The doorbell rings, ushering in another customer. At this time of night, it could be anyone.
Lawrence residents who work nights so that others can buy a late-night six-pack, fill up a tank of gas or check into a motel take their chances, but it's a risk they say they're willing to take.
Just two weeks ago, two Lawrence Kwik Shops, a Walgreens drug store and the International House of Pancakes all were robbed. All of the incidents took place after 10 p.m. No one was hurt.
Some businesses, despite the risk, often have just one employee working during the graveyard shift from 11 p.m. to 7 a.m.
"I've never understood that," said Alvin "Joe" Schmidtberger, owner of Alvin's Wine and Spirits. "We've made a commitment to our employees - there's always two people in the store."
Some employers install security cameras and alarms, while others combine surveillance with a policy of having at least two employees on duty at a time.
Richard Montes, who has worked at Hallmark Inn on Iowa Street for two years, recently switched from the night shift and now works the motel's front desk from 3 p.m. to 11 p.m.
"I don't mind being here overnight," he said. "Yeah, it's kind of scary sometimes."
But, Montes said, he feels safer at his job simply because fewer people come overnight.
"In a gas station, you have more people coming in," said Montes, 26. "It's in the news all the time, clerks getting robbed or killed or something. I won't do it."
At 10:30 p.m. on a recent Thursday, Kyle Flinn and John Augusto man their posts behind the counter at Alvin's Wine and Spirits on Iowa Street. Bottles of alcohol line the walls. A tiny television is tuned to VH1. A crowbar is behind the counter - just in case.
And though the liquor store employees said they've never had to use it, the weapon adds an element of safety.
"Usually, 99 percent of the customers that walk in, it's not a problem," said Augusto, 39. "The 1 percent of customers you just throw out."
Flinn laughed. For three months the Kansas University student has been an Alvin's employee - a job his mother worries about.
"(Augusto and I) always go out to the parking lot together," Flinn said. "That's the only time I would be really scared; that somebody would be waiting if we didn't sell to them or something like that."
According to the Bureau of Labor Statistics, homicides account for 16 percent of job-related fatalities. People most at risk are those who work late at night, work alone or handle money.
Strength in numbers
In addition to keeping at least two to three employees on the night shift, Schmidtberger ensures that the front windows of his two Lawrence stores are free of inventory and well-lit. The Alvin's owner, who has been in the liquor business since 1989, credits these tactics to his stores never being robbed.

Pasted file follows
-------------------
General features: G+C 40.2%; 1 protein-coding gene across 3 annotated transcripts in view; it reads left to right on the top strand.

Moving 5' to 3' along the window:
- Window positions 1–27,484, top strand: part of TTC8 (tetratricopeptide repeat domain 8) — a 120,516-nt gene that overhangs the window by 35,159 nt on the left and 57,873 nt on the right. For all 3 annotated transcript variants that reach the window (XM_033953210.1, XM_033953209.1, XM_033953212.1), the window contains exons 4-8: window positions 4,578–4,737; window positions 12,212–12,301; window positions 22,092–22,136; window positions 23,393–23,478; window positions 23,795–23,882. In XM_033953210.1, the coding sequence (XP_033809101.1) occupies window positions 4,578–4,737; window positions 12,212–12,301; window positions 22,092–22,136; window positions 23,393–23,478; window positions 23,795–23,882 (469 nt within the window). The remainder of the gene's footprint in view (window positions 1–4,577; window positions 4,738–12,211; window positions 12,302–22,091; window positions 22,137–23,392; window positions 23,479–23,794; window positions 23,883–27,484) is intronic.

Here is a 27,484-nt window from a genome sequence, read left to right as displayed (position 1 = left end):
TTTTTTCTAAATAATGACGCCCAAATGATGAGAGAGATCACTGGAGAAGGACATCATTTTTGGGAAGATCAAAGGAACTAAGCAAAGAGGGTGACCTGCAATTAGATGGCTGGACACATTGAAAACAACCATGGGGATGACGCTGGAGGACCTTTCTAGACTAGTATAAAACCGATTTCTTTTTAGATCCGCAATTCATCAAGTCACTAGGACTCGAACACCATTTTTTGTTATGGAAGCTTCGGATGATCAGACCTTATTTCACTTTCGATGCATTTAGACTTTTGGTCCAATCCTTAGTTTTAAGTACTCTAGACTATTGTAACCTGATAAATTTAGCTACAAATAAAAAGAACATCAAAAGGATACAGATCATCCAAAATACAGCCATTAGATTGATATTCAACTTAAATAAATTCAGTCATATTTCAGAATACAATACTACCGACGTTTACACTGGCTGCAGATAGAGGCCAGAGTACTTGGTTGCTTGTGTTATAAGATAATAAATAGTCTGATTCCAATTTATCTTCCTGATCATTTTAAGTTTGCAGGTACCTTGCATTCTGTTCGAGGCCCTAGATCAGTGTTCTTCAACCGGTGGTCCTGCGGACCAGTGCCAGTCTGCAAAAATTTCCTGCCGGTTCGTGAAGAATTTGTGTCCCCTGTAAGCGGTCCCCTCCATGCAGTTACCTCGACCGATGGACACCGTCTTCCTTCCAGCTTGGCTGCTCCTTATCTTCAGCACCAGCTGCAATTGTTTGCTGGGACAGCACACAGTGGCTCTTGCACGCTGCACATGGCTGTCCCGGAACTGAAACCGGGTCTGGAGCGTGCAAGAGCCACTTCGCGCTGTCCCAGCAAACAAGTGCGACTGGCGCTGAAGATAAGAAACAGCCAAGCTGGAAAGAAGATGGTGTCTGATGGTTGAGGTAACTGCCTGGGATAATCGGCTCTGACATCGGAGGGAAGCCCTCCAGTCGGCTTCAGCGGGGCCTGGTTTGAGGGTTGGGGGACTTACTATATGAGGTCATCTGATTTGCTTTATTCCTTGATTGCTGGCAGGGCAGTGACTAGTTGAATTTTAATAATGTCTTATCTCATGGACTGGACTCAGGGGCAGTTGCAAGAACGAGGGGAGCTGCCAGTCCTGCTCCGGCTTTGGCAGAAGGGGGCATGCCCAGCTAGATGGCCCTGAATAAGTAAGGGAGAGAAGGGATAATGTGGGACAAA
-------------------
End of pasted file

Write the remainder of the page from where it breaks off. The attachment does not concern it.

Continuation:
"The biggest thing is having people in your store," he said. "We make them visible, too."
Another detraction to potential thieves is that more and more people are paying with credit or debit cards, so less cash is kept in the register than ever before.
"There's no cash left in the stores anymore," Schmidtberger said. "I'm happy with that."
At Hallmark Inn, Montes said he rests easier knowing that he can call police at the touch of a button.
"I accidentally pressed it once, and they were here," Montes said. "So I know it works."
Andrea Wright, another Hallmark Inn employee, also works the graveyard shift at the Zarco Phillips 66 gasoline station at Ninth and Iowa streets.
"I have an emergency button, but who's to say you can find that when (a robbery) happens?" she said. "I have a phone, too, but who's to say where I'm going to be when someone decides to rob the place, too?"
As the lone employee from 11 p.m. to 7 a.m., Wright constantly must keep her wits about her as she restocks the cooler, picks up trash around the station and carts boxes to a garbage bin at the back of the property.
"I've never felt real threatened," said Wright, 49.
She would feel safer, however, if she had a co-worker to share her shift.
"Having two people here while somebody went and stocked the cooler, the other person could be at the counter or whatever," Wright said. "I feel pretty vulnerable in there."
Arron Atchison, 20, has worked at Java Break in downtown Lawrence for about two months and started on the graveyard shift. He works days now but said he always enjoyed the regulars who came in for their late-night caffeine kick.
"I think it's one of my favorite times to work. Also, there's interesting people that come in," Atchison said. "You kind of get to know them."
And just in case, a baseball bat has its place behind the counter.